• Enlargement of normal benign nerve tissue caused by compressive forces.    
  • Women who wear high heels, pointed tip, shoes or tight shoes. 
  • History of blunt trauma.
  • People who work on ladders or transport heavy objects.
  • Runners, joggers, ballet dancers, athletes who wear tight shoes.
  • Metatarsalgia (swelling, numbness, or burning) on the ball of the foot.

​​Morton's neuroma is a thickening of tissues around the nerve that leads to the toes. Morton's neuroma usually develops between the third and fourth toes in response to irritation, such as that caused by wearing high-heeled or narrow shoes, or from trauma. The pain can be quite intense, and the patient frequently needs to remove their shoes to massage the area. Sometimes the pain feels like an electric shock shooting into the toes.

Morton's Neuroma - Diagnostic

Morton’s Neuroma or Morton’s Syndrome is a very common neurological condition. It is considered a nerve entrapment neuropathy, causing symptoms relating to impingement of the common plantar digital and proper plantar digital nerves. A neuroma is an enlarged, benign growth of nerves, most commonly between the third and fourth toes. Neuromas are caused by tissue rubbing against and irritating the nerves. This problem mostly affects women aged 50 years old or more.

  • X-Rays - to eliminate other pathologies ie. Fracture, Arthritis.
  • MRI - Best test to diagnose an increase in nerve tissue mass (Neuroma).
  • Diagnostic Ultrasound- can give adequate images of neuromas and is less costly than an MRI.

Morton's Syndrome - Possible Causes

Morton's Neuroma Symptoms

The medical treatment of this problem includes the application of ice 10-12 minutes per hour. Apply the ice to the ball of the foot. In certain cases, the problem needs to be managed by surgery but most cases resolve with conservative treatments.

Orthotics are very effective in relieving symptoms and preventing further problems. Most cases that go onto surgery can be managed by minimal incision surgery. In the case of a very large neuroma, a larger incision may be necessary to completely excise the lesion. Recovery time after the surgery is on average about 2 weeks.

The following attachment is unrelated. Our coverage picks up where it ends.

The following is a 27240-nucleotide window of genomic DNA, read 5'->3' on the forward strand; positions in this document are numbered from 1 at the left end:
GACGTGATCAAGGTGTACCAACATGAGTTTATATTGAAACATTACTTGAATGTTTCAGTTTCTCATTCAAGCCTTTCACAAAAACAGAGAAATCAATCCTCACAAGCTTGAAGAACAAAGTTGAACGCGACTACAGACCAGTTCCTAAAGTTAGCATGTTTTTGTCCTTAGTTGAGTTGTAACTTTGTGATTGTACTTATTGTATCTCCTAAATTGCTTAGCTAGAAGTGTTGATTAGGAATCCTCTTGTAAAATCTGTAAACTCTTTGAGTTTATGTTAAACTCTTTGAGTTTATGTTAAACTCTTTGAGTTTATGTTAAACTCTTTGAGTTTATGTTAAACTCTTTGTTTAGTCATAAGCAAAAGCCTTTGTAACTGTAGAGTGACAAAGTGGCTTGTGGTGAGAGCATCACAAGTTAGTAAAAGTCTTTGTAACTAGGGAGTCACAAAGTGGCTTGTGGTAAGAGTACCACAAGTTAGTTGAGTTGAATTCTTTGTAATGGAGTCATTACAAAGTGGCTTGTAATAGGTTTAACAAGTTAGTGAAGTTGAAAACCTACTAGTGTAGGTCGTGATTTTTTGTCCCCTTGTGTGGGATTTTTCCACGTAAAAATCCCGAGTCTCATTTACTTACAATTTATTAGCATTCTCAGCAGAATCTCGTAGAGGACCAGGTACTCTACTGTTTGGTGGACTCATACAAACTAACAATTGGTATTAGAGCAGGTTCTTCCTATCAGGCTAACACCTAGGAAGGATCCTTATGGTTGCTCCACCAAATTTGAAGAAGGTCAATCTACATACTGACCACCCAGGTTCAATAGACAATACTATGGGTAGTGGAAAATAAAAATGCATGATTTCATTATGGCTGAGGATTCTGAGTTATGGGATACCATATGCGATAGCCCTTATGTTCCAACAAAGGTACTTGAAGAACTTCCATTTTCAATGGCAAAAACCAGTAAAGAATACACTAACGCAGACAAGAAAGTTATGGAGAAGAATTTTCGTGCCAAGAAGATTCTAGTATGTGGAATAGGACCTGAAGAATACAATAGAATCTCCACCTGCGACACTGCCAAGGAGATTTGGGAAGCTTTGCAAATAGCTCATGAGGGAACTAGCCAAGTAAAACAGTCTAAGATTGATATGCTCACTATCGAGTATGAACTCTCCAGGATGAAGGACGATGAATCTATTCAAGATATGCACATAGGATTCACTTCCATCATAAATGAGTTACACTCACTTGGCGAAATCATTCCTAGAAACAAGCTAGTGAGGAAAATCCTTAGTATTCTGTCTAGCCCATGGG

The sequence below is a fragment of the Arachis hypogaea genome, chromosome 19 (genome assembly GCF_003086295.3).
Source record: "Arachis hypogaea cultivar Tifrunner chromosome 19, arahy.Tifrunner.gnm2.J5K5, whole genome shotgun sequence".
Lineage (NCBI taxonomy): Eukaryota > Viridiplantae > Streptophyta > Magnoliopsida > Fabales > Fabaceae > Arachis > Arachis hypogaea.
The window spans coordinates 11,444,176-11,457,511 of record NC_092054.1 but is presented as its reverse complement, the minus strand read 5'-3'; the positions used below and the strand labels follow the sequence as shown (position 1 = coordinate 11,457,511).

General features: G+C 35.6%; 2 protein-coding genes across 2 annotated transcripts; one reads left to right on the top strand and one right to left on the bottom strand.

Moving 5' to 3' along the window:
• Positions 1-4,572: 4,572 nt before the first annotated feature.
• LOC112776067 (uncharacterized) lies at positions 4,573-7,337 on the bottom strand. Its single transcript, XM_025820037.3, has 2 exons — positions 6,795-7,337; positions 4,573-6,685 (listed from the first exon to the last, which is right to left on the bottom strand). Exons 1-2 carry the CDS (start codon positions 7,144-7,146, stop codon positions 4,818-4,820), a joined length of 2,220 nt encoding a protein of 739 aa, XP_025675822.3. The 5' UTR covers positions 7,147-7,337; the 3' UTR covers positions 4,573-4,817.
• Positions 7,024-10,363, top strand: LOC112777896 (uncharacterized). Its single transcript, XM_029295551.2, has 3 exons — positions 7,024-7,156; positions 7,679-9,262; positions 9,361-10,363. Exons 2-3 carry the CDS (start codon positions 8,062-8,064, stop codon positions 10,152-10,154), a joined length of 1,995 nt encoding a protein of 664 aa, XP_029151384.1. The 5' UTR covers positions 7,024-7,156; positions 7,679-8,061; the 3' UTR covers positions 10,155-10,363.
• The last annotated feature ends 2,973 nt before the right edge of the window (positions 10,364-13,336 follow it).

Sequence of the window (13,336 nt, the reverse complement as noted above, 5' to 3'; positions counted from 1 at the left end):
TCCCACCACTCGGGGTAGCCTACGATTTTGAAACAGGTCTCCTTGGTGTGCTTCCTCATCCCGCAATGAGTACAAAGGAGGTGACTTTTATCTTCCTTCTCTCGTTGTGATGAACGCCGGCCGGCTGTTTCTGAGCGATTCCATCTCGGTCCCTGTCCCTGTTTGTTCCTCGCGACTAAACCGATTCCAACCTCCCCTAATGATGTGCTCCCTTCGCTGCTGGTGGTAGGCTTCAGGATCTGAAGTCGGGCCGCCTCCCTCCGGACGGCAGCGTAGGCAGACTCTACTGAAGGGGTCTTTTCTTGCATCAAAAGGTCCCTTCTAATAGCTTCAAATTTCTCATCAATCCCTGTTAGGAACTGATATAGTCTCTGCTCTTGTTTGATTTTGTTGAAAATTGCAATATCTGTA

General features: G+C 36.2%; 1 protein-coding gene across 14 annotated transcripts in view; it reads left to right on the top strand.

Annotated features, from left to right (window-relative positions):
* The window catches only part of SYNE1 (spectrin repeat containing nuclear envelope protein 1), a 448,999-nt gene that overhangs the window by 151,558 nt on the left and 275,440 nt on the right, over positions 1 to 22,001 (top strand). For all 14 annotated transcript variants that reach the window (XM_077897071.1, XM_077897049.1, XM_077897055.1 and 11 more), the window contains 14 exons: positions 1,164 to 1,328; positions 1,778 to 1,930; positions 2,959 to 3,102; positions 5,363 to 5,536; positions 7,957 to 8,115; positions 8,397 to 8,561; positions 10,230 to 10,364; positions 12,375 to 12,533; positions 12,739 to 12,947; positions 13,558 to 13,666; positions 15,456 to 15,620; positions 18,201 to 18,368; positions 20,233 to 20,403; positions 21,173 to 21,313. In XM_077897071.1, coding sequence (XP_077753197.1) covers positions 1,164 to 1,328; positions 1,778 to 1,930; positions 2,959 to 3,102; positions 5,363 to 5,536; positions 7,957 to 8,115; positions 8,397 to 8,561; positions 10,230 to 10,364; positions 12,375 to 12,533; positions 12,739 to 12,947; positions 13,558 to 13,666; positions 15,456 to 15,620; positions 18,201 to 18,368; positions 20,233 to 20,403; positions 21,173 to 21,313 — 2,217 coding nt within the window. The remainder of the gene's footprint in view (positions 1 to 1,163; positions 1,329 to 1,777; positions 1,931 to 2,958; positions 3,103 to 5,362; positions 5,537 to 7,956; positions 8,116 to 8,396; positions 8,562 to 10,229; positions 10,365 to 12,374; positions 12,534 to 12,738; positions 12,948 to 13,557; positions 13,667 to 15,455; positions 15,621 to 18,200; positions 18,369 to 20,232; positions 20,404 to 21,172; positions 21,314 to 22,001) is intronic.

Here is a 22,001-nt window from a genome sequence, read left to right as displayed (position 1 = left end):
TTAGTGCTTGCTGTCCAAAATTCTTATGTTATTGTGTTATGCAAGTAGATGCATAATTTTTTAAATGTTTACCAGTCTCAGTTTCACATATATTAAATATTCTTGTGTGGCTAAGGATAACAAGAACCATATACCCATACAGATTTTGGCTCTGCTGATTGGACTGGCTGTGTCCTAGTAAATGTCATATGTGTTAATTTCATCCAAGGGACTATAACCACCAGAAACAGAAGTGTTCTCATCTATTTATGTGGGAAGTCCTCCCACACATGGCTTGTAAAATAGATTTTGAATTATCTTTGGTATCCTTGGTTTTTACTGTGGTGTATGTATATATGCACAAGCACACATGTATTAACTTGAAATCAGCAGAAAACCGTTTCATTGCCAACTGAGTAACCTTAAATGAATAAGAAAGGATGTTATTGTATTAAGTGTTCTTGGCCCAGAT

Morton's Neuroma Treatments

  • Wider shoes with adequate space for the toes and good arch support.
  • Custom-made orthotics with a metatarsal pad/bar can relieve the pressure by increasing the space between the metatarsal to relieve the compression of the nerve.
  • Cortisone injections with local anesthesia.
  • Surgical excision of the neuroma or surgical decompression by cutting the deep transverse metatarsal ligament.
  • The surgery can be performed under local anesthesia in a Podiatrists office.

Morton's Neuroma Causes

Pain in the area between the arch and toes, or ball of the foot, is generally called metatarsalgia. The pain usually centers on one or more of the five bones (metatarsals) in this mid-portion of the foot. Also known as dropped metatarsal heads, metatarsalgia can cause abnormal weight distribution due to overpronation.

Metatarsalgia occurs when one of the metatarsal joints becomes painful or inflamed. People often develop a callus under the affected joint. Metatarsalgia also can be caused by arthritis, foot injury (from sports, a car accident, or repeated stress), hard surfaces (cement or tile floors), and specific footwear (rigid-soled work boots).

A simple change of shoes may solve the problem. In more severe cases, custom orthotics may be prescribed to alleviate the pain and prevent overpronation.

Foot pain is never normal. It is always best to consult a reputable and devoted Podiatrist.

​​​Les chirurgies du pied sont prodiguées par le Dr Darrell Bevacqua

New York College of Podiatrique Medicine, (1990)

Résidence post doctorale , Hôpital Vétérans (V.A.M.C.), Brooklyn, NY (1991) 

B.Sc., State University of New York, (1986) 

A.A., New York University, (1982)

Le Dr. Bevacqua est aussi un clinicien en podiatrie à l’Université du Québec à Trois Rivières (UQTR)

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  • Electric shock or burning, tingling or numbness into the toes. 
  • A sharp or stinging pain between the toes when standing or walking.
  • Swelling or edema between the toes. 
  • Tingling ("pins and needles") and numbness.
  • Feeling like there is a "bunched-up sock" or a pebble or marble, or a golf ball under the ball of the foot.
  • The pain appears during walking and is relieved by rest or massage.

Metatarsalgia (pain behind the toes) on the ball of the foot)

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Morton's Neuroma